The Venezuelan military has announced, on the 30th of November, 2023, that it is constructing a new naval base 70 km away from Guyana. When Venezuela’s Admiral Neil Villamizar Sánchez, Chief Commander of the Bolivarian Navy of Venezuela, made the announcement on X (formerly Twitter), he spoke in the context of “recovering” the disputed Essequibo county of Guyana. According to Neil Sánchez, the new naval base is part of a broader strategy. It will strengthen maritime logistics, especially in the Orinoco Delta.
According to the published footage, the new base will be able to accommodate combat boats. In addition, it is equipped with helipads.
Venezuela has long been threatening Guyana that it will annex and take control of the disputed Essequibo county through unilateral action backed by the military. This has raised fears on several occasions that Venezuela might invade Guyana. However, the dense jungles and rugged terrain separating Guyana from Venezuela make the prospects of an invasion dismal for Venezuela and puts the Venezuelan military at a clear disadvantage. Further, Brazil won’t allow them to access its Region 9 border.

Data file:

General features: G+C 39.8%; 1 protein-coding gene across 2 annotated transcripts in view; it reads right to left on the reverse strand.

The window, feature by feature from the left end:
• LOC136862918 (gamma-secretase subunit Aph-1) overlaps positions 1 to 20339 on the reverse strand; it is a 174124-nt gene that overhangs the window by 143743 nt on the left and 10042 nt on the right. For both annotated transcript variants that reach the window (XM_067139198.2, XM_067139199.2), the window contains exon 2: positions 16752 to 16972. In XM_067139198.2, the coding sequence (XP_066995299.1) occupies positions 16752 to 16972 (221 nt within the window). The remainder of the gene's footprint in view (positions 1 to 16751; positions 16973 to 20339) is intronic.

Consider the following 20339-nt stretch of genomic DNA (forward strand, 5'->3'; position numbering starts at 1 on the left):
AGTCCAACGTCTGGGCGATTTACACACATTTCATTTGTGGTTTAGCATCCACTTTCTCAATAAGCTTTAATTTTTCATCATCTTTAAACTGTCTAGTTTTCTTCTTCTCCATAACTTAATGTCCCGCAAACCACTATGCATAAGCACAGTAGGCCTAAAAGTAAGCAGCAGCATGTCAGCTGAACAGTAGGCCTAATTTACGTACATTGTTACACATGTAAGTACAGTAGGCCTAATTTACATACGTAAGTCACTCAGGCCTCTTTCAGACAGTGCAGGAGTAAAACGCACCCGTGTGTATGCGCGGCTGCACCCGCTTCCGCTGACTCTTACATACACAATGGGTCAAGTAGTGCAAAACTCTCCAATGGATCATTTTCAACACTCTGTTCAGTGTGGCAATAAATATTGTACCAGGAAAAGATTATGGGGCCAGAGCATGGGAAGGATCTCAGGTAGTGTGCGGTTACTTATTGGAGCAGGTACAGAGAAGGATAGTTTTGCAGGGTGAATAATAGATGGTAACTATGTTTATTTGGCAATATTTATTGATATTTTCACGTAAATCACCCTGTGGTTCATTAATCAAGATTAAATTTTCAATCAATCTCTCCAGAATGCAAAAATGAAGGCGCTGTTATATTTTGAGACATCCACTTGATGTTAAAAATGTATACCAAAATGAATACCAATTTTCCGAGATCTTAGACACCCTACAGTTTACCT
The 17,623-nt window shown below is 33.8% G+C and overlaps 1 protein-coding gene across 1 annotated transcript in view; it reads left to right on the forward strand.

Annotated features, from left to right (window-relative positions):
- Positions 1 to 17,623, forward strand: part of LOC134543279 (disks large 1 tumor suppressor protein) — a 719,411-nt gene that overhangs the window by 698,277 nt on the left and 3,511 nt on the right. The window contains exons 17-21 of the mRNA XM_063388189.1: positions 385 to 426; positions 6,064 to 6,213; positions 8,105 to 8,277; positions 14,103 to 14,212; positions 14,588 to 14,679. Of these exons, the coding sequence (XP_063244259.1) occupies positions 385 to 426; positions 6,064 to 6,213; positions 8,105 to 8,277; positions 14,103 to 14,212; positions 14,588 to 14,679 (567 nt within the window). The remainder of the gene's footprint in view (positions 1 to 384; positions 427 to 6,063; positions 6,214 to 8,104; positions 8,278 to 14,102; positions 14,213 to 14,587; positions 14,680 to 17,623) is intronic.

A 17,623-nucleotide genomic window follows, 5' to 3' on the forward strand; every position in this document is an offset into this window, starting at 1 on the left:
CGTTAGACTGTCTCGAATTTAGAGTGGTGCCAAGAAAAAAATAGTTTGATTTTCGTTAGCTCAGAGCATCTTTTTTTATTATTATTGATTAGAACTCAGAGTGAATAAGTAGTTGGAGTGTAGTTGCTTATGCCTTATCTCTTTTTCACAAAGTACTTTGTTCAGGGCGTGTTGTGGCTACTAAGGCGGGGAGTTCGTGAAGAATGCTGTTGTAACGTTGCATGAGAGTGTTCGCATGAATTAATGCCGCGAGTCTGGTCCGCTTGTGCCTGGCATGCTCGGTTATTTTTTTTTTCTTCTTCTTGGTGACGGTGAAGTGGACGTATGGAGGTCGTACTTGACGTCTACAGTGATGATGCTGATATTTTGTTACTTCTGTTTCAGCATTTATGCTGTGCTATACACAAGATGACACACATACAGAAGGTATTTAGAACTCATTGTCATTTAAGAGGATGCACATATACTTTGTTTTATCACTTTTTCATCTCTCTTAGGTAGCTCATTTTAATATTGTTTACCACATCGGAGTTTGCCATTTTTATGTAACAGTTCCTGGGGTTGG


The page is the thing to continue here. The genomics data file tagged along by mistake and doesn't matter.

In light of the above-mentioned, an attack by sea might be more workable for a Venezuelan invasion. However, Venezuela’s navy is poorly equipped. Years of economic challenges and sanctions have diminished its once impressive mid-tier fleet of frigates and submarines. Yet, with the help of Iran and its few allies, it has recently gained some new capabilities. In 2023 Venezuela received at least four Peykaap-III class missile boats from Iran. The design was originally North Korean but has been iteratively improved in Iran. They are armed with 2 x Kowsar or Nasr lightweight anti-ship missiles and 2 x lightweight anti-ship torpedoes. These boats represent a significant threat to merchant ships and any Guyanese government vessels. The Venezuelan Navy has a modest amphibious assault capability. The backbone are four South Korean built Hood class landing ships (LSTs), and four smaller The Friars Class landing ships. These can transport recently acquired Chinese amphibious fighting vehicles and tanks. It would be reasonable to presume that Venezuela could pull off a small-scale amphibious landing. The ships can also be used for logistics and, to an extent, patrol.
However, it is important to note here that strong opposition from international powers and a conglomerate of nations suggest that Guyana need not worry about a Venezuelan invasion since it is unlikely that they would want to run such a monumental risk which might trigger an international reaction. The most forceful of statements from the international community so far came from UK Foreign Secretary, David Cameron, who said that Venezuela’s aggression towards to Guyana is “wrong” and “must cease.”